1962 World Series

Main article: 1962 World Series
In 1962, after another memorable pennant chase with the Dodgers which resulted in a playoff series which the Giants won, the Giants brought a World Series to San Francisco. However, the Giants lost the series 4 games to 3 to the New York Yankees. The seventh game went to the bottom of the ninth with the Yankees ahead 1–0. With Matty Alou on first base and two outs, Willie Mays sliced a double down the right field line. Right fielder Roger Maris, whose 61 home run season in has historically overshadowed his great defensive work, quickly got to the ball and rifled a throw to the infield, preventing Alou from scoring the tying run.

With the speedy Mays on second, any base hit by the next batter, Willie McCovey, would likely have won the series for the Giants. McCovey hit a screaming line drive that was snared by second baseman Bobby Richardson, bringing the Series to a sudden end. Earlier in the inning, a failed sacrifice bunt by Felipe Alou had ultimately resulted in Matty not scoring on Mays' double, which started a lifelong dedication to fundamentals on Felipe's part. In addition, to rub salt in the wound, Richardson was not originally positioned to catch the drive - he only moved there (three steps to the left) in reaction to a foul smash by McCovey on the previous pitch.

Giants fan (and resident of nearby Santa Rosa) Charles Schulz made a reference to the real world in one of his Peanuts strips soon afterward. In the first three panels of the strip of December 22, Charlie Brown and Linus are sitting on a porch step, looking glum. In the last panel, Charlie cries to the heavens, "Why couldn't McCovey have hit the ball just three feet higher?" Some weeks later, same scene. This time, Charlie cries, "Or why couldn't McCovey have hit the ball just two feet higher?"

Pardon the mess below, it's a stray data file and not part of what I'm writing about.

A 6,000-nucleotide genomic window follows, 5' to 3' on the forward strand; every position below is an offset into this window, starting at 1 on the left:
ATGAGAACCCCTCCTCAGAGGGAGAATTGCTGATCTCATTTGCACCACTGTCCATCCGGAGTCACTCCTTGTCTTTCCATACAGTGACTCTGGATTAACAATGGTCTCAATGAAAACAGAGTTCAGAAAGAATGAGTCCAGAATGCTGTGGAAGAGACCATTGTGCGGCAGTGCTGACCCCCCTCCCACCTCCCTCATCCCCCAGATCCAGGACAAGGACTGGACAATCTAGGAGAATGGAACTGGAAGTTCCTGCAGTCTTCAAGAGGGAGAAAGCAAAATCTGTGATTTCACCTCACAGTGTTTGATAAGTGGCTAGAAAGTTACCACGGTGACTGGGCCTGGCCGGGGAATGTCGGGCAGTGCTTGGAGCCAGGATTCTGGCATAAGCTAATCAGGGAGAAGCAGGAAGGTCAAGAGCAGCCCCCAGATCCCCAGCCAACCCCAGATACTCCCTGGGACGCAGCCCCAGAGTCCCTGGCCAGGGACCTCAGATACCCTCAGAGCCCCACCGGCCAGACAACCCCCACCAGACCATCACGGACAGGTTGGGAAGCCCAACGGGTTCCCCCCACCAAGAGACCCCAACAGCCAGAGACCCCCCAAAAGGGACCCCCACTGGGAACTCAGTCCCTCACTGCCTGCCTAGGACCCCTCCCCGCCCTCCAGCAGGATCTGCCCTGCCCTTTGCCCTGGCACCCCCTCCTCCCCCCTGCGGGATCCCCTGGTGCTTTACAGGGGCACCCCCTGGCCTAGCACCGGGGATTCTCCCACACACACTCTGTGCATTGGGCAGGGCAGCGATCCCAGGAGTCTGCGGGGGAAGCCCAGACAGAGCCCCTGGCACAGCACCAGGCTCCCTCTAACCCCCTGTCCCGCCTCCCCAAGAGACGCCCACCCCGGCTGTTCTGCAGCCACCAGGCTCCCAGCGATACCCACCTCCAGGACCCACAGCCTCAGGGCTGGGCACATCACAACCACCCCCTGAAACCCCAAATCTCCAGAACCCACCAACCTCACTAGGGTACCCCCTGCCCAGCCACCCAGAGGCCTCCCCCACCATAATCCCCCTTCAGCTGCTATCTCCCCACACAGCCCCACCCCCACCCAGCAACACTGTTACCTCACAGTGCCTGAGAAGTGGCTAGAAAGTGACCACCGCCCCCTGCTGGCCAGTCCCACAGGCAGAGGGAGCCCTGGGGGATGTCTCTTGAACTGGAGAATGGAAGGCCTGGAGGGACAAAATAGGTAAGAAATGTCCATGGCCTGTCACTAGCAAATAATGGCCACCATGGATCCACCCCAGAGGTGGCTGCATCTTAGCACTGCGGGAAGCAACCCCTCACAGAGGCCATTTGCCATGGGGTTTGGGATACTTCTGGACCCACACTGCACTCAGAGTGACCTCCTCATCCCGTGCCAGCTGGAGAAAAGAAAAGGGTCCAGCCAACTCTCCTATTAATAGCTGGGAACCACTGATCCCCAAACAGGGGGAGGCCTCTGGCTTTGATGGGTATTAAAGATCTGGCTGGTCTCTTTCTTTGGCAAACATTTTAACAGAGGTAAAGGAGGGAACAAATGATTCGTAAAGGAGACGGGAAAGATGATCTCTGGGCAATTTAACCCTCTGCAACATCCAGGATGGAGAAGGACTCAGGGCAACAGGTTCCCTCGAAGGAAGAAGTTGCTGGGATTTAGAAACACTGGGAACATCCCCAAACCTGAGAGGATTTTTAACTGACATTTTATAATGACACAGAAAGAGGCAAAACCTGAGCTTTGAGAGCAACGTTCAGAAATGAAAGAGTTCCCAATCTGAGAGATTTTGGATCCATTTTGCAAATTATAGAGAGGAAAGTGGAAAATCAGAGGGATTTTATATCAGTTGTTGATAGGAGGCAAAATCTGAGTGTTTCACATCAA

1963-84: Always a bridesmaid, never the bride

Although the Giants didn't make another World Series until 1989, the Giants of the 1960s continued to be pennant contenders thanks to several future Hall-of-Famers, including Gaylord Perry, who pitched a no-hitter with the Giants in ; Juan Marichal, a pitcher with a memorable high-kicking delivery; McCovey, who won the National League MVP award in , and Mays, who hit his 600th career home run in 1969. A Giants highlight came in when Jesus Alou joined the team, and along with Felipe and Matty the Giants fielded the first all-brother outfield in Major League history.